Today I launched ePatient 2015 – 15 Surprising Trends Changing Healthcare, my newest book focused on the future of healthcare. It might seem like an odd project for me to launch – being a marketing guy. This is the unexpected story of why and how I did it (along with my co-author Fard Johnmar), and why the book might be…Read More >>
The greatest collection of human stupidity ever amassed sits on the Internet … and you probably encounter it every day. When you go online today, there is some great content – and a deluge of bad, useless or otherwise idiotic content. It is common knowledge that content creation online is exploding and that much of it is not very good….Read More >>
Last month Nokia quietly missed the opportunity of the decade. It wasn’t easy to spot. Amidst all the news about the mega-implications of the Microsoft-Nokia merger this week, some critics are adding up the failures of two doomed brands while others see it as proof of Android’s projected growth. Just about every article looks at the deal through the lens…Read More >>
The marketing team for Viagra doesn’t use email newsletters. You can probably guess why – but I have often thought for some time that anyone who can figure out a good marketing strategy for a product like that could probably promote anything. If that person existed in real life, he or she would probably resemble the character of Don Draper…Read More >>
Today two of the biggest communications holding companies, Omnicom and Publicis, announced they will be merging to form the world’s largest advertising company. For anyone familiar with the common in-fighting among agencies for limited client budgets, one of the immediate concerns will be the challenges that these new found partners in this “merger of equals” will face in the coming…Read More >>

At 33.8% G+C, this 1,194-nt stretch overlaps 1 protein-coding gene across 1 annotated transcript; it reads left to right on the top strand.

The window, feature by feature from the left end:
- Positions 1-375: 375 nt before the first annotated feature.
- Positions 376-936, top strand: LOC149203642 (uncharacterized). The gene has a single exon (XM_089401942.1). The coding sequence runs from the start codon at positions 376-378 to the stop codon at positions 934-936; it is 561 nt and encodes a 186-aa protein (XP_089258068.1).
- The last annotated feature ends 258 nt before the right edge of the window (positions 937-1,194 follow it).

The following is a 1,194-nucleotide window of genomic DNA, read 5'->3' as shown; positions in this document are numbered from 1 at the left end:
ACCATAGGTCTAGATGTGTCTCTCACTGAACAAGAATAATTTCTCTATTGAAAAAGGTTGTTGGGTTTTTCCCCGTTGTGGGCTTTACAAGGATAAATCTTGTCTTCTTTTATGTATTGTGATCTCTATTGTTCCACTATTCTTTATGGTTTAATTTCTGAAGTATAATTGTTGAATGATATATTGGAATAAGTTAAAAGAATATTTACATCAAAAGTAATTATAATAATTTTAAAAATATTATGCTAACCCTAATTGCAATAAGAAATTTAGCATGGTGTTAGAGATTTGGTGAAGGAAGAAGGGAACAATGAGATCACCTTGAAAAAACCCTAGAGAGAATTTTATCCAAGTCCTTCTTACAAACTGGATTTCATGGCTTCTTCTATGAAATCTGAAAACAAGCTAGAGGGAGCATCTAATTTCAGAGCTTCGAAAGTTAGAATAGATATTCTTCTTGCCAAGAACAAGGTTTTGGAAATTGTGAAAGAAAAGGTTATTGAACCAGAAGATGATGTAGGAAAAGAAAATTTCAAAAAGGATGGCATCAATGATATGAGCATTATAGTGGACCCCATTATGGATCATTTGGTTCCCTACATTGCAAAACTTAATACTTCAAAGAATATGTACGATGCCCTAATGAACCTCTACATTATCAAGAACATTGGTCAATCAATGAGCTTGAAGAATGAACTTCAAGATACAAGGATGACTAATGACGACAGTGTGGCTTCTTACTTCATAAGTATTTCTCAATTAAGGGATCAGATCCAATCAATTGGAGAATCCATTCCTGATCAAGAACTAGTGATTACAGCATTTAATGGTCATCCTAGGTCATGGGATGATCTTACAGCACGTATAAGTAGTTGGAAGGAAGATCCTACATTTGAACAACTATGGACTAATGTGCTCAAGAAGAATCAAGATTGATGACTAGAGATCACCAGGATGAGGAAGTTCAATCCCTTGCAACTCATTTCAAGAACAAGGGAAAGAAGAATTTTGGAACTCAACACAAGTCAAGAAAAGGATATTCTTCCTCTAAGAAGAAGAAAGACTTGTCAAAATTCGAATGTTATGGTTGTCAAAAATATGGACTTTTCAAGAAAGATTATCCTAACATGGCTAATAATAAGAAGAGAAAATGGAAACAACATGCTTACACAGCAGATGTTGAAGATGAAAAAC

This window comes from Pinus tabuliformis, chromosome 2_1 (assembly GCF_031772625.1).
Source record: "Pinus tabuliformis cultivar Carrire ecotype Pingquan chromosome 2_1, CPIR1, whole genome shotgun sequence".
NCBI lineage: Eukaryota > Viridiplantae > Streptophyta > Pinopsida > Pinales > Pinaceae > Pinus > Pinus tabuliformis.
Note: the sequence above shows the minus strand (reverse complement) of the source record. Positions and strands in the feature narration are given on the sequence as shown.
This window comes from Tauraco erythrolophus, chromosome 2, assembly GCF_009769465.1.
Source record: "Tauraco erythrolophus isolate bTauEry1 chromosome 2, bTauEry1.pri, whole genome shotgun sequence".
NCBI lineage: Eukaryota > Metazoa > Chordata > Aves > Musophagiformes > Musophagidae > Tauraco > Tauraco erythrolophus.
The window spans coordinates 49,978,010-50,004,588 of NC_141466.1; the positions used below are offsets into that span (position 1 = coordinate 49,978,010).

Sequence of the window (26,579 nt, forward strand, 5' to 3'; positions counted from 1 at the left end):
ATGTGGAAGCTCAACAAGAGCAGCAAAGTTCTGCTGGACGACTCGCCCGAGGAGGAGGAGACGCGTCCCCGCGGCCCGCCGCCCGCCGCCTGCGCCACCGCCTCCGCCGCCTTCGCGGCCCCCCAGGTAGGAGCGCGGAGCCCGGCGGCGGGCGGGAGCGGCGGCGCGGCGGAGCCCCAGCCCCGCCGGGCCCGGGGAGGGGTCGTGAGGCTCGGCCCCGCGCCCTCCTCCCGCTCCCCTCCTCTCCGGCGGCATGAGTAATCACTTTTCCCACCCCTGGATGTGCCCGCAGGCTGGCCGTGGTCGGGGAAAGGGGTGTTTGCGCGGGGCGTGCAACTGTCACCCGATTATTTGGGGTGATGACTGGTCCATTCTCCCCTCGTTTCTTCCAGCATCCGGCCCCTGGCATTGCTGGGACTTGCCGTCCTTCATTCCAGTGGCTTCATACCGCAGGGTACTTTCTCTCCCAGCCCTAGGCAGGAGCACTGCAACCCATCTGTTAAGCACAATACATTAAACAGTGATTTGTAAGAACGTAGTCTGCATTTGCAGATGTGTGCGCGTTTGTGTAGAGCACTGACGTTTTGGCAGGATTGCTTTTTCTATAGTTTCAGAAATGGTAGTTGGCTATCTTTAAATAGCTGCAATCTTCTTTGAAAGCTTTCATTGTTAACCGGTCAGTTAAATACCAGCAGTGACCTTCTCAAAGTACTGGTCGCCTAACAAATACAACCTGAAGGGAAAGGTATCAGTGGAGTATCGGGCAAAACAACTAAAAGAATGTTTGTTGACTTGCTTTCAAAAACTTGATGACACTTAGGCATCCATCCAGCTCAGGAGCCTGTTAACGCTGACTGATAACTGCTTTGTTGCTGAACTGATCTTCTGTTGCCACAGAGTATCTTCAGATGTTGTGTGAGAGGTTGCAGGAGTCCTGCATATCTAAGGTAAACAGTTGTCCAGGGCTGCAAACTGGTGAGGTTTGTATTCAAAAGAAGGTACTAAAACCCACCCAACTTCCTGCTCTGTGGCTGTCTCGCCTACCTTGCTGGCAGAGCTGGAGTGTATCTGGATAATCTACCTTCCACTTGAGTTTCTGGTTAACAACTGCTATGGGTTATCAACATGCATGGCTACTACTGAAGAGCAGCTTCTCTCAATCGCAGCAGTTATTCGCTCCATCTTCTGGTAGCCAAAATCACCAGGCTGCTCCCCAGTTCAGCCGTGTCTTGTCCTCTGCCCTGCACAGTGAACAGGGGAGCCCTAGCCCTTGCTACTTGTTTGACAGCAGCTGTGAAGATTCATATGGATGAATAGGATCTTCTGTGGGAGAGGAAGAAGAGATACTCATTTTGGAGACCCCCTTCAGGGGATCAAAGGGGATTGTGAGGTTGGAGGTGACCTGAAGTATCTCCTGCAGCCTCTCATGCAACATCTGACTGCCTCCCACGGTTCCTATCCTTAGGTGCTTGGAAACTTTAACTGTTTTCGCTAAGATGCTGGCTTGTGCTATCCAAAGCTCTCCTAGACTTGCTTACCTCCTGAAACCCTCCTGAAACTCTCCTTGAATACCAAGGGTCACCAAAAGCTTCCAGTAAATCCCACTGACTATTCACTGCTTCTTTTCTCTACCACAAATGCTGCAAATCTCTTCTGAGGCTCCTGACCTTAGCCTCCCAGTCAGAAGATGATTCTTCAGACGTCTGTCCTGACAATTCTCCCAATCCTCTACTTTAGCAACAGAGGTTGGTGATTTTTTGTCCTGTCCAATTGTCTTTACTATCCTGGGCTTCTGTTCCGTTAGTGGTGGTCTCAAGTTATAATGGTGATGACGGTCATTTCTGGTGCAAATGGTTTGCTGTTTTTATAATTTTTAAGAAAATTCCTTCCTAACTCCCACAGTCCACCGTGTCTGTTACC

Great advertising appeals to emotions. In the world of marketing pizza, this usually leads to some new “innovation” in pizza making that might induce cravings and cause people at home to pick up the phone and place an order for delivery. The formula is so time tested, that the latest series of ads from Pizza Hut follows the cliche perfectly…Read More >>
In the 1987 cult hit film Mannequin, a chronically unemployed artist landed a job decorating a department storefront window after saving the owner’s life. His partner is a mannequin who comes life at night – and together they create storefront window displays that get people stopping in the streets. It’s a tale of fantasy, but what if there was a…Read More >>
In just a few weeks, it will be time once again for one of my favourite marketing events of the year. No, it’s not the party-filled serendipity fest of SXSW, or the Las Vegas geek-pride gathering at CES. The event I’m talking about is all business … and that’s why it’s one of my top events all year. On June…Read More >>